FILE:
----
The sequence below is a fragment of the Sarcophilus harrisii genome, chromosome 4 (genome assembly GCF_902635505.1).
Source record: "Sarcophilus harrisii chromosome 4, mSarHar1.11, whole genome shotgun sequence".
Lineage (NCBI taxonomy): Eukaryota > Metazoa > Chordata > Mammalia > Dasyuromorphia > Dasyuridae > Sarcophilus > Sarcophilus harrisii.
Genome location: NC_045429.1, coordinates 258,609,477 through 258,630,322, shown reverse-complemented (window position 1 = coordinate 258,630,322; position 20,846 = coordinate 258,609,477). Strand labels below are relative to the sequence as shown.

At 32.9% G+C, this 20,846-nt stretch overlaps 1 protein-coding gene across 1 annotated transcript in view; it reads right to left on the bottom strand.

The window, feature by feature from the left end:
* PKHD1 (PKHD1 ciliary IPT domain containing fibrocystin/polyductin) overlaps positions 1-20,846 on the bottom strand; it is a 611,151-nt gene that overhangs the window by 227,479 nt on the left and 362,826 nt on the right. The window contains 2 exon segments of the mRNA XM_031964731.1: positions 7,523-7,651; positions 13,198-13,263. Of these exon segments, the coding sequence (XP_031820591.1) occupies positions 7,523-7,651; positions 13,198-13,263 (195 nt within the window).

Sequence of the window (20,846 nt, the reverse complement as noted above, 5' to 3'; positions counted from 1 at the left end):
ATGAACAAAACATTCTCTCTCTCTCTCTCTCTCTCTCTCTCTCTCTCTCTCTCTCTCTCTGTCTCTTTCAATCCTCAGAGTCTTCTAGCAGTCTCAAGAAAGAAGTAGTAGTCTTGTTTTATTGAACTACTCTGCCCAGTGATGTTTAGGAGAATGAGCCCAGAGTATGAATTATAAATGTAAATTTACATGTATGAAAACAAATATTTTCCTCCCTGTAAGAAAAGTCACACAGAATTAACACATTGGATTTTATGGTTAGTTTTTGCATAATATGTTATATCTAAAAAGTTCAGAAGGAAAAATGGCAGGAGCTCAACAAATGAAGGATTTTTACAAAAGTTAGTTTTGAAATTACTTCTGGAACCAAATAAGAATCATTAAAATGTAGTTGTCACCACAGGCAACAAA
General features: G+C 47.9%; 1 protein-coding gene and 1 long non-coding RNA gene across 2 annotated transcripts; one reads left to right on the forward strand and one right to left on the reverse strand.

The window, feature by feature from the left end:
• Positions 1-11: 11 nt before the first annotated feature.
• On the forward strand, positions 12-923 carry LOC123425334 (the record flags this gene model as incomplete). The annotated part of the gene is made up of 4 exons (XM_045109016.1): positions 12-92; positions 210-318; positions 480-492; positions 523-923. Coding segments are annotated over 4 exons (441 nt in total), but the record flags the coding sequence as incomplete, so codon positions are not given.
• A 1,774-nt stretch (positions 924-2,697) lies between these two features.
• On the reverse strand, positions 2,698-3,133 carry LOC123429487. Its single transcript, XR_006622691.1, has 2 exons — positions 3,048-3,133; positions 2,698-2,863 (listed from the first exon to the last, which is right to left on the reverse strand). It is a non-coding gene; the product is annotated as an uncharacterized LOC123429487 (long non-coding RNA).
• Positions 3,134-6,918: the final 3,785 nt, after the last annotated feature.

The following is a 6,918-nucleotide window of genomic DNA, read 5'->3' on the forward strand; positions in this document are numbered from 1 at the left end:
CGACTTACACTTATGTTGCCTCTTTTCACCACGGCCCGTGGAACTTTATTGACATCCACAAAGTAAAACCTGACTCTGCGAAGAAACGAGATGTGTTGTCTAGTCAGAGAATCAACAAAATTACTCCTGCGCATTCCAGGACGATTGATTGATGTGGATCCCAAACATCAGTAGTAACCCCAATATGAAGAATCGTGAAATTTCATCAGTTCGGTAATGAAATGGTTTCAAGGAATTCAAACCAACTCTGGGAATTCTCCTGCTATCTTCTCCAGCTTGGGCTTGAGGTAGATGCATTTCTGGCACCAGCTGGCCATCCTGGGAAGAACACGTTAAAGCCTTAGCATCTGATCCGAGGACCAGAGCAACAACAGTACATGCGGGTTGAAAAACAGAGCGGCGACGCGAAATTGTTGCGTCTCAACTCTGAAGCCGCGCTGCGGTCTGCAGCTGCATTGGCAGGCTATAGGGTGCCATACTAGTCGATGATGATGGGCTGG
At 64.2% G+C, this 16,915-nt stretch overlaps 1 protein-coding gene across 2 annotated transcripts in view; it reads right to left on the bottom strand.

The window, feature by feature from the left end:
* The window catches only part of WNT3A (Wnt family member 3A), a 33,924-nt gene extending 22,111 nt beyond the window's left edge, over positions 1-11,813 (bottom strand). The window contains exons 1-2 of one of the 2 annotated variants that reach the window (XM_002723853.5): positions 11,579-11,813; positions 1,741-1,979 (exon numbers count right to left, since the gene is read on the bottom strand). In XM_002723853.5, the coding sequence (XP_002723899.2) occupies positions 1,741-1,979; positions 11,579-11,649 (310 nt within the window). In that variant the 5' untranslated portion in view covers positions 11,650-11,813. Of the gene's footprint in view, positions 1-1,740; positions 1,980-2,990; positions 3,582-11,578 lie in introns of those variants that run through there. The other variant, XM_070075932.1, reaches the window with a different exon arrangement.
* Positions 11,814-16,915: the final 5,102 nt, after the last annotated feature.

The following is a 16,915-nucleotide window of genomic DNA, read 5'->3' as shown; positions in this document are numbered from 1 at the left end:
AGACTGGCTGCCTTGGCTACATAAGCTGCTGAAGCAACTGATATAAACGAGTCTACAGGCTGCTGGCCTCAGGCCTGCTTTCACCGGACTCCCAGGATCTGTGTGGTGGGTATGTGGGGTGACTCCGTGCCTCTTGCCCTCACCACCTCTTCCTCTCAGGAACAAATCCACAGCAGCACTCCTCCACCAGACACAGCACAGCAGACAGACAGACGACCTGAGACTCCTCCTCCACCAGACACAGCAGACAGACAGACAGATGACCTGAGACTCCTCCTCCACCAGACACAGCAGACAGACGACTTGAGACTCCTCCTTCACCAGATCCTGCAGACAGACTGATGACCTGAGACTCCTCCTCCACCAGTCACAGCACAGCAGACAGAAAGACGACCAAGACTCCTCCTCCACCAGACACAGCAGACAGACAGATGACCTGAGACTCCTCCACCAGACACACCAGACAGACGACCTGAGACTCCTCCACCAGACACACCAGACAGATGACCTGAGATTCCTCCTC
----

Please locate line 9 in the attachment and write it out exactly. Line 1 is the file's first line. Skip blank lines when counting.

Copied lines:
ATGAACAAAACATTCTCTCTCTCTCTCTCTCTCTCTCTCTCTCTCTCTCTCTCTCTCTCTGTCTCTTTCAATCCTCAGAGTCTTCTAGCAGTCTCAAGAAAGAAGTAGTAGTCTTGTTTTATTGAACTACTCTGCCCAGTGATGTTTAGGAGAATGAGCCCAGAGTATGAATTATAAATGTAAATTTACATGTATGAAAACAAATATTTTCCTCCCTGTAAGAAAAGTCACACAGAATTAACACATTGGATTTTATGGTTAGTTTTTGCATAATATGTTATATCTAAAAAGTTCAGAAGGAAAAATGGCAGGAGCTCAACAAATGAAGGATTTTTACAAAAGTTAGTTTTGAAATTACTTCTGGAACCAAATAAGAATCATTAAAATGTAGTTGTCACCACAGGCAACAAA